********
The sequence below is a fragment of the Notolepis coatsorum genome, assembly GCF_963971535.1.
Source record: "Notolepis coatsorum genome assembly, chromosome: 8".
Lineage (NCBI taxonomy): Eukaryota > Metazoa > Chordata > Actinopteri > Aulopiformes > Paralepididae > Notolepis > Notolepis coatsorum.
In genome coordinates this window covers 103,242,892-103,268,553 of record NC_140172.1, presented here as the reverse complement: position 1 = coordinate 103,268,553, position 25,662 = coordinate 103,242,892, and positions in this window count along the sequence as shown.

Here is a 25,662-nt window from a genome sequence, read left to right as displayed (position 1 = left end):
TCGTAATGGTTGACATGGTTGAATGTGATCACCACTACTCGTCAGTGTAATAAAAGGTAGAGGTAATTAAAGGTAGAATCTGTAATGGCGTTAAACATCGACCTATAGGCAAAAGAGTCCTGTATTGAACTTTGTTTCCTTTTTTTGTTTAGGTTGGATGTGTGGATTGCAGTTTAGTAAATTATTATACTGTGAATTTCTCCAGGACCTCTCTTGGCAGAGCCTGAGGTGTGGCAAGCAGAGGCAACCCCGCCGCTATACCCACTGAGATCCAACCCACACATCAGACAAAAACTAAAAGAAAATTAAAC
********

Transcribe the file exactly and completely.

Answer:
The sequence below is a fragment of the Notolepis coatsorum genome, assembly GCF_963971535.1.
Source record: "Notolepis coatsorum genome assembly, chromosome: 8".
Lineage (NCBI taxonomy): Eukaryota > Metazoa > Chordata > Actinopteri > Aulopiformes > Paralepididae > Notolepis > Notolepis coatsorum.
In genome coordinates this window covers 103,242,892-103,268,553 of record NC_140172.1, presented here as the reverse complement: position 1 = coordinate 103,268,553, position 25,662 = coordinate 103,242,892, and positions in this window count along the sequence as shown.

Here is a 25,662-nt window from a genome sequence, read left to right as displayed (position 1 = left end):
TCGTAATGGTTGACATGGTTGAATGTGATCACCACTACTCGTCAGTGTAATAAAAGGTAGAGGTAATTAAAGGTAGAATCTGTAATGGCGTTAAACATCGACCTATAGGCAAAAGAGTCCTGTATTGAACTTTGTTTCCTTTTTTTGTTTAGGTTGGATGTGTGGATTGCAGTTTAGTAAATTATTATACTGTGAATTTCTCCAGGACCTCTCTTGGCAGAGCCTGAGGTGTGGCAAGCAGAGGCAACCCCGCCGCTATACCCACTGAGATCCAACCCACACATCAGACAAAAACTAAAAGAAAATTAAAC